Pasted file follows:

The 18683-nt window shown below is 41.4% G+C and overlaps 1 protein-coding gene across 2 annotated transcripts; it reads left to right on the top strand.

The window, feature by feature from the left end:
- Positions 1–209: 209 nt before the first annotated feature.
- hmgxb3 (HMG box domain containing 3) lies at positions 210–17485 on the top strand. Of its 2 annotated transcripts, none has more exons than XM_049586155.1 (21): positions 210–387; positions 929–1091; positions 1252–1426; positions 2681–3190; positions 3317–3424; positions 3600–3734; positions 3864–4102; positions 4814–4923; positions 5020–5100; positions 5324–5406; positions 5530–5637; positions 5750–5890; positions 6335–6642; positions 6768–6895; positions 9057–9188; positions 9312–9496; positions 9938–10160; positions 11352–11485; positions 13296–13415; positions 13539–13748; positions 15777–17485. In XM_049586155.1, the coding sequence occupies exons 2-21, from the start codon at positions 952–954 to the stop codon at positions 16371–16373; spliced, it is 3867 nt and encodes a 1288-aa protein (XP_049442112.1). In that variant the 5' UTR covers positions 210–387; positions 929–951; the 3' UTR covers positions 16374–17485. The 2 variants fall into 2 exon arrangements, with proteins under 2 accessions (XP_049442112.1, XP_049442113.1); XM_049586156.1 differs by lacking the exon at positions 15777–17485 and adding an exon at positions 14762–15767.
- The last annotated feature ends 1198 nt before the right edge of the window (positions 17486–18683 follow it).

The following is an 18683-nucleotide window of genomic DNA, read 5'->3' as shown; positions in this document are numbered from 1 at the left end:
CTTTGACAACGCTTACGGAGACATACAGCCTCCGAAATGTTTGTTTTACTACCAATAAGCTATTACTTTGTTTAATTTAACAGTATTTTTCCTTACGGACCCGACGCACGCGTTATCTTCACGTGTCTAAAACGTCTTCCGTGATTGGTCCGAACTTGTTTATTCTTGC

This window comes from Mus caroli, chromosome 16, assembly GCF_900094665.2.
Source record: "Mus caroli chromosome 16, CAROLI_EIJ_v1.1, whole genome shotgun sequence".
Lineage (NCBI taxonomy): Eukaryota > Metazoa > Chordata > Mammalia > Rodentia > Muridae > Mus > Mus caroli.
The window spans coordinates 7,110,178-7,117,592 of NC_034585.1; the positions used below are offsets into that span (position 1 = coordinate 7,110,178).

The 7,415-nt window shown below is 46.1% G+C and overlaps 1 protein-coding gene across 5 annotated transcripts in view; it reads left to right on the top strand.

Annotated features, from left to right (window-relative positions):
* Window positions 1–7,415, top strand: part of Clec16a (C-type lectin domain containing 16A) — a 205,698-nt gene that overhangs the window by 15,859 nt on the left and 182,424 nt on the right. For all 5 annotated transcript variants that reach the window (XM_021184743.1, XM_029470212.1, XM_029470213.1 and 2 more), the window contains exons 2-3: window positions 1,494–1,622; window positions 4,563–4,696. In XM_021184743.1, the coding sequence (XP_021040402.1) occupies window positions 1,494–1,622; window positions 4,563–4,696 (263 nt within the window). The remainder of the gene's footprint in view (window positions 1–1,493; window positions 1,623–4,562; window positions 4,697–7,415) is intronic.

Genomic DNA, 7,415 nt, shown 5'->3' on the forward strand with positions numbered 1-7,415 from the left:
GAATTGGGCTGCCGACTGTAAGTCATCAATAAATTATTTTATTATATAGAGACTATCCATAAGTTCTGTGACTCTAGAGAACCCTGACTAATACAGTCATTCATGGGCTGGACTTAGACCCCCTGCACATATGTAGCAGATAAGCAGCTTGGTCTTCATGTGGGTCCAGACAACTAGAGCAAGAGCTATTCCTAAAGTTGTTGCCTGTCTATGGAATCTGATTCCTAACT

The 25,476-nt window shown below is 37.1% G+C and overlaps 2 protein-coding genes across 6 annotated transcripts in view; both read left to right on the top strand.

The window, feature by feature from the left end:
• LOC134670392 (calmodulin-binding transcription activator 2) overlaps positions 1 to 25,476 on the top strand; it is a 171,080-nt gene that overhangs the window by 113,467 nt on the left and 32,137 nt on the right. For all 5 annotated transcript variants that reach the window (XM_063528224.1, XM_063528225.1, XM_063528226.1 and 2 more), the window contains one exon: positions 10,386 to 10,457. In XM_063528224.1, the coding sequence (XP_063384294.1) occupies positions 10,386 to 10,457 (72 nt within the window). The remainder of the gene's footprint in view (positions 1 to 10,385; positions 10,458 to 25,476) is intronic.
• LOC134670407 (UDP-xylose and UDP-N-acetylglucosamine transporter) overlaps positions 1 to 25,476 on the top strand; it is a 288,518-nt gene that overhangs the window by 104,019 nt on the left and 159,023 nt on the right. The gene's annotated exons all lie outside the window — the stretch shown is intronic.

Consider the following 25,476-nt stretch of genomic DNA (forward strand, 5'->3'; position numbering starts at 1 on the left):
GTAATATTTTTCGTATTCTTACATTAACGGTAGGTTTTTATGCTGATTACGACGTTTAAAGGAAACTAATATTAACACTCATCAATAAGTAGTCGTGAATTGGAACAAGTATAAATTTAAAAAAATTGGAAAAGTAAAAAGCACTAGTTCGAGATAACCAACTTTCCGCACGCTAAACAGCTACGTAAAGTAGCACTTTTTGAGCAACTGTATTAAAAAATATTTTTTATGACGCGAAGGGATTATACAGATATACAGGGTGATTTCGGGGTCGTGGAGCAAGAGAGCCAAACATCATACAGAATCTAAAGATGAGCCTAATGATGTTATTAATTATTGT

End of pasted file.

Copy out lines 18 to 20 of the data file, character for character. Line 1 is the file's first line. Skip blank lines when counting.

The window, feature by feature from the left end:
• LOC134670392 (calmodulin-binding transcription activator 2) overlaps positions 1 to 25,476 on the top strand; it is a 171,080-nt gene that overhangs the window by 113,467 nt on the left and 32,137 nt on the right. For all 5 annotated transcript variants that reach the window (XM_063528224.1, XM_063528225.1, XM_063528226.1 and 2 more), the window contains one exon: positions 10,386 to 10,457. In XM_063528224.1, the coding sequence (XP_063384294.1) occupies positions 10,386 to 10,457 (72 nt within the window). The remainder of the gene's footprint in view (positions 1 to 10,385; positions 10,458 to 25,476) is intronic.
• LOC134670407 (UDP-xylose and UDP-N-acetylglucosamine transporter) overlaps positions 1 to 25,476 on the top strand; it is a 288,518-nt gene that overhangs the window by 104,019 nt on the left and 159,023 nt on the right. The gene's annotated exons all lie outside the window — the stretch shown is intronic.